Keith Burney

Saturday, July 12, 2014

A word, please?

Words.  Words, words, wordswordswords.  If ever there was a city built on words, it is ours; and if ever there was a life built on words, mine would be it.
At the bottom of this screen is a word count for the document as I write it.  It ticks upward toward my goal of five to six hundred for every one of these columns I write.  Sometimes I exceed it; occasionally I stop short.  Every column I have written since the first of this year is in an electronic folder marked “2014;” I have such folders going back to 2006, when I arrived at this parish that July; and another folder for Old Saint Mary Church, where I was before, with the first “Blurb,” as I call this literary form, dated 17 December 2005.  There are fifty columns each year, each folder.
That is only the beginning.  There are letters and notes and outlines in other folders, then homilies and presentations, and emails somewhere else.  There are also homilies and talks I have given that are not written down, conversations I have had in person and on the phone.  Speaking of phones, mine clutches an array of threads of text messages, also made up of more words, a few of them abbreviated, but rather more misspelled.
The folders full are rarely visited, the text strings even less so.  The words never written are gone forever, never to be recovered or reconstructed.  Lost, forgotten, possibly even wasted – or are they?
Each word that finds a hearer, or a reader, affects and possibly alters the heart or mind that receives it, perhaps as imperceptibly as the storied flap of a butterfly’s wings, but affects it nonetheless.  Each heart, each mind, each life responds, reacts, and relates to these words, often with words of its own, and lives are changed forever.
Ephemeral as they seem, these words, they are famous for being unalterable.  “You never get a second chance to make a first impression,” goes the maxim, but neither can you ever unsay anything that’s been said.  Even the word left unspoken can grow to enormous and lasting significance.
Even without perusing my files, I can wonder about the effect of my words, whether it was good or regrettable, or whether there was any at all. 
To pause and take responsibility for these words, each word, and stand honestly before God is a humbling but helpful work.  It is hard to resist this reflection in light of His revelation this Sunday, about the power and purpose of His own Word:
Thus says the LORD: Just as from the heavens the rain and snow come down and do not return there till they have watered the earth, making it fertile and fruitful, giving seed to the one who sows and bread to the one who eats, so shall my word be that goes forth from my mouth; my word shall not return to me void, but shall do my will, achieving the end for which I sent it. (Isaiah 55:10-11)
They come out of our mouths, are tapped into our phones and typed onto our screens, and gush out of our mouths with and without thought or preparation, splashing onto hearers both intended and unintended.  If the “folder” that holds them all, each and every one, were to stand open before us for any and all to read, how would we stand?  How could we?
Then must we speak, and utter the only possible word:  Be it done unto me according to your word.  And then shall His Word do its merciful work in our lives, and shall do (His) will, achieving the end for which (He) sent it.

Monsignor Smith

Saturday, July 05, 2014

Home and again

Recently, a group of parishioners returned from our first parish mission trip to Haiti, where they visited the geographically remote but personally embracing pastor and people of the parish of Saint Therese of the Infant Jesus, in the diocese of Jeremie.  Immediately after returning, one of the missioners handed me the following letter, which I now share with you.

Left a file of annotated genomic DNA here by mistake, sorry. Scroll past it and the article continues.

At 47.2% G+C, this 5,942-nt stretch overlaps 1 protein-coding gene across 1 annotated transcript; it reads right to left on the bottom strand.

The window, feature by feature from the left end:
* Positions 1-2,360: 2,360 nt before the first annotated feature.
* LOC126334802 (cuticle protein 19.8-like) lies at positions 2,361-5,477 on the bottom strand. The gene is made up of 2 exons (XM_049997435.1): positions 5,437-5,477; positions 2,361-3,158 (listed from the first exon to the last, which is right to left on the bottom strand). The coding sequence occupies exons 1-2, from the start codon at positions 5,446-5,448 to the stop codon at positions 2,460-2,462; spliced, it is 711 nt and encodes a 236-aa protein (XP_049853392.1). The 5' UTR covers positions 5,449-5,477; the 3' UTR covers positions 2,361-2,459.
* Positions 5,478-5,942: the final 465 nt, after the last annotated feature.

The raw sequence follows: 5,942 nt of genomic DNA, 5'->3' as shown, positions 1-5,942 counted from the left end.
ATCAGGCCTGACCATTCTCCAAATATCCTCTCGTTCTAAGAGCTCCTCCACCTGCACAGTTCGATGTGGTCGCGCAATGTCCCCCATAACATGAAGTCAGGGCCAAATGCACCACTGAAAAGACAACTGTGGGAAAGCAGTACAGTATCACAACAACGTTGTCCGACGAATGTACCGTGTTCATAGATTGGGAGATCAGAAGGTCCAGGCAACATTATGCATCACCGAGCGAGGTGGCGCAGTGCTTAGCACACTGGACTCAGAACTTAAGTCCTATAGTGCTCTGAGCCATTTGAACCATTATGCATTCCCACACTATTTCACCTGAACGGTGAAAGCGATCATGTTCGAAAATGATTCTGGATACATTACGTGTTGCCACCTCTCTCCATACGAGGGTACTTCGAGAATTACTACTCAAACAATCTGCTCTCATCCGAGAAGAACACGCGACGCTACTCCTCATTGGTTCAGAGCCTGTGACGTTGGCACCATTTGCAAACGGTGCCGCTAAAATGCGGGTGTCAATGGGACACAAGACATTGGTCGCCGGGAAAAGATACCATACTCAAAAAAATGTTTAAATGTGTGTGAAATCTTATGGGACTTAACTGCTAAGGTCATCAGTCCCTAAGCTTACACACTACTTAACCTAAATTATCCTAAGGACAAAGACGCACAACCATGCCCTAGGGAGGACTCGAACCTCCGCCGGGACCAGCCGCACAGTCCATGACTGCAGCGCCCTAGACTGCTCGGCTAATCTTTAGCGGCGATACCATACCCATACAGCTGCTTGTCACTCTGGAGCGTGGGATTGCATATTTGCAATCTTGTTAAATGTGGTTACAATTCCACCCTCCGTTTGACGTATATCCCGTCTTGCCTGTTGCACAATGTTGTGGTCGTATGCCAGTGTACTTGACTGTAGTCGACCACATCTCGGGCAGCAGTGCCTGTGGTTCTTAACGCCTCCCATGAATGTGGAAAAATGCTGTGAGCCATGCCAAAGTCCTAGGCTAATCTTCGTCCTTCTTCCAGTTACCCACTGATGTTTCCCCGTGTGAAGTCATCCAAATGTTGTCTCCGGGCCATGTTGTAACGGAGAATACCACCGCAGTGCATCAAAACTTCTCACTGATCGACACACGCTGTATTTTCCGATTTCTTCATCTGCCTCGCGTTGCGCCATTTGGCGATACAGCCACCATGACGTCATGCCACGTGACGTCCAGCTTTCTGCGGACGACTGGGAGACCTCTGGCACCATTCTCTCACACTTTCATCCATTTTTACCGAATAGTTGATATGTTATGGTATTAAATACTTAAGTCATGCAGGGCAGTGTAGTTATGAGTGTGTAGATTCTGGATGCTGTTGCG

From: Father Samuel Auguste
            Sicard, Jeremie, Haiti
To: Msgr. Smith  Barthelemy
            Ste. Bernadette Parish, Washington
Object: Thank you!

Msgr. Smith,
            I greet you on behalf of Jesus Christ.
On behalf of the followers of the parish Saint Therese of the Infant Jesus of Sicard, and on my own behalf, I write you this letter in order to thank you for all your support and your heartfelt friendship. 
            Sicard is a new parish that needs very good cooperations.  Thanks be to god, we have started cooperating with some awesome people which you are.
            I was very happy to receive the friends from Saint Bernadette parish of Washington and the gifts that they brought for me and for the kids, such as: copybooks, crayons, school bags, keyboard, t-shirts, the computer, and the pictures drawn by your students.
            I have also received an email regarding the transfer of the 8,000 US dollars to my account.  Unfortunately I haven’t had enough time to withdraw that money before they came to visit my parish, but I thank you a lot for that.
            Finally, I am kindly asking you to transfer my greetings and thanks to all of the ones who contributed to send gifts and money to my parish.
            May God bless you and all of the followers of Saint Bernadette.  Thank you!
                                    Sincerely, Father Samuel Auguste
I hope that warms you more than the summer sun – which I understand is even warmer in the hills of western Haiti!  Our Haiti mission committee, led by Maureen Johnson and Jim Weisgerber, did a marvelous job of discerning the needs of the people of Sicard and how we could offer them something that would bear good fruit in their lives.  They were also eager to remain open to the many gifts that their newfound Haitian brothers and sisters could offer them.  Mutual generosity is the fabric of communion in Christ.  To all who have participated in launching this relationship that will result in a deeper participation in the love of Christ, I give not only Father Samuel's thanks, but also my own.
Nothing makes one grateful for his own nation like visiting another, as I have several times experienced.  This note comes at perfect time to thank God for the unique gifts and genius of our country, whose abundances we enjoy.  Our Independence Day observances should not fail to include sincere thanks to God for this singular grace, as well as our fervent prayer for guidance and protection from all evil, within and without, that could threaten our earthly homeland.  God bless America.

Monsignor Smith